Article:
http://dismalpoliticaleconomist.blogspot.com/2011/06/senators-lieberman-and-coburn-learn.html

      If you leave the age of eligibility issue out of the equation, exactly how do you propose to have the cost burdens of health care for senior distributed? Unless the system is changed, those cost burdens will increase. Someone will have to shoulder them.

      If you did not know who proposed the changes, and someone said “let’s increase payroll costs on high income individuals and lets increase Medicare premiums for middle to high income recipients and this will put the program on a sound basis for many decades to come” might you not think that is a reasonable idea? Not saying you have to agree with it, just is it a reasonable concept?

      And if you do not end Medicare, as Ryan proposes, and if you do not increase premiums and if you do not increase payroll taxes how do you manage the issue of who is paying? The alternatives left are (1) cutting payments to health care providers and (2) funding the system shortfall out of general revenues. Is that what people want? Seems like you are running out of options.

    • I agree with the general point that the increase in life expectancy is not a big of driver of health expenditures as many would put it. I also agree that raising the eligibility age is not the right policy prescription here to deal with the issue of [rate of medicare cost increase] > [medicare revenue from payroll taxes].

      However, just from an academic standpoint, I think looking at life expectancy after 65 is only part (and potentially misleading) of the picture.

      What we’re missing here is also the proportion of people who make it to 65 since the start of the program. The general idea is that for every person-year before 65, people pay into medicare, for every good for Americans) since the program inception and thus changes person-year after, people take out. On the same lines of more people surviving to age 1 or age 5, I would posit that more people are surviving past age 65. Unless you can show the life expectancy at age 18 (start of working age) has not changed, I would argue that the pay-in/take-out ratio has indeed changed to hurt medicare financing (but to medicare financing/benefits are needed.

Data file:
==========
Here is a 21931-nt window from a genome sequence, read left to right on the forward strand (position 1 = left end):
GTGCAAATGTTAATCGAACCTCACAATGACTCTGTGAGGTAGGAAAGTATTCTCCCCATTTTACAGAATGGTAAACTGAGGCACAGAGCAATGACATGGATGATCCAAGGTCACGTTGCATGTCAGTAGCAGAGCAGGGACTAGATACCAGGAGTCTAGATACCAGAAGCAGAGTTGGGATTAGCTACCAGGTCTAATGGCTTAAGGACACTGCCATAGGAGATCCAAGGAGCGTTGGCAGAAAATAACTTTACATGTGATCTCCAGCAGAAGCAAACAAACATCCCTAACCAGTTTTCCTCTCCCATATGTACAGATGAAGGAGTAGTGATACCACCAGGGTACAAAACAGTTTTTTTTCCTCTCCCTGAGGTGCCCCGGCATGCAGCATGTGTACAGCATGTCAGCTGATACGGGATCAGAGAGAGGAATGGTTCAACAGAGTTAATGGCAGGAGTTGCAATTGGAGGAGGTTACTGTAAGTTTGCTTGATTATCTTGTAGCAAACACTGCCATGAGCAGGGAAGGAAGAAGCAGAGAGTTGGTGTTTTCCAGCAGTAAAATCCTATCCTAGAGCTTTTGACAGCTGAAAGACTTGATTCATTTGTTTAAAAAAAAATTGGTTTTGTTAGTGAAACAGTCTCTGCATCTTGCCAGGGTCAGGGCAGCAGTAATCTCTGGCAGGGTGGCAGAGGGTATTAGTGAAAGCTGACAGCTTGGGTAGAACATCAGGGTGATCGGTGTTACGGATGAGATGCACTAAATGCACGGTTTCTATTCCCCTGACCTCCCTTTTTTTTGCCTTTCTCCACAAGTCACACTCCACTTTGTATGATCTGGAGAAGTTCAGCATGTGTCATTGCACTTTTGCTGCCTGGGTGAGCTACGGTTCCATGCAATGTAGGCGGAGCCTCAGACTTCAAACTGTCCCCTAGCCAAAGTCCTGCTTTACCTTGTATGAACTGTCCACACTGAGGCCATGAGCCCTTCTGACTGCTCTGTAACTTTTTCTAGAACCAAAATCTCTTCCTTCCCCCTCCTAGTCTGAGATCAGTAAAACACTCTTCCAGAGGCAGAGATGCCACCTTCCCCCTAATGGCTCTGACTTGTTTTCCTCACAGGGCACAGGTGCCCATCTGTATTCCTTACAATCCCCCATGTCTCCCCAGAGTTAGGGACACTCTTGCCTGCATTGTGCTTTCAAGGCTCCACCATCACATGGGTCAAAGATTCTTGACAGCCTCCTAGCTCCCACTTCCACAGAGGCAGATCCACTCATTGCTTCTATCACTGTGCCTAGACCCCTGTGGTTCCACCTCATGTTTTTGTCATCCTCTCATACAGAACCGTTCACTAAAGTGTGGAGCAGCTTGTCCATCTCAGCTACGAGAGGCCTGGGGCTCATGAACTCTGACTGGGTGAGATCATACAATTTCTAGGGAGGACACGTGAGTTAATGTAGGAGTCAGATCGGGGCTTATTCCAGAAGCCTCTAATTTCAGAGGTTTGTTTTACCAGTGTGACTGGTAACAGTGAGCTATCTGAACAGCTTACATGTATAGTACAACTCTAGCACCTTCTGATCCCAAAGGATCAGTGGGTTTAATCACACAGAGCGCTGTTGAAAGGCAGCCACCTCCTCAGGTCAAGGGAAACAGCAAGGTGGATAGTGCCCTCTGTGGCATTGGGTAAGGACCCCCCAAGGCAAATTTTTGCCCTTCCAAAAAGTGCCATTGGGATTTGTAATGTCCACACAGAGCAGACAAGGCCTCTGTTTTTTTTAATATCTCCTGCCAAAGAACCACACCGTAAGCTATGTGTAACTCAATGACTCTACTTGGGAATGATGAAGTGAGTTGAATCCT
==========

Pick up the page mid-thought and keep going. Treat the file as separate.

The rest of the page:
Again, minor point, but one of the sad distinctions in our political atmosphere is that some people can still hold a coherent thought while others cannot. I count on health economists being in the former camp, even if they’re drowned out by the idiots.

      That graph you showed here is also great for making the point for more progressive financing of medicare/means testing benefits.

    • The 65-67 cohort are of course the healthiest group in Medicare.

      Dropping them will have a trvial effect on program spending.

      If the goal is to save serious money — and ignoring politics for a moment — we should spend less money on those over 85.

      We could say tomorrow morning that ICU days for those over 85 will be paid no differently than regular hospital days.

      We could say that heart and cancer surgery for those over 85 would be paid at the same rates as pneumonia.

      That is the sweet spot for cost control. How you communicate this and how you fight the hospital lobby are very big questions.

      We may need to re-define the goal of health care as the relief of pain. rather than the prevention of death. I think we do have enough money to give people morphine and send them to hospices. We may not have enough money to keep saving their lives with medical interventions.

      Bob Hertz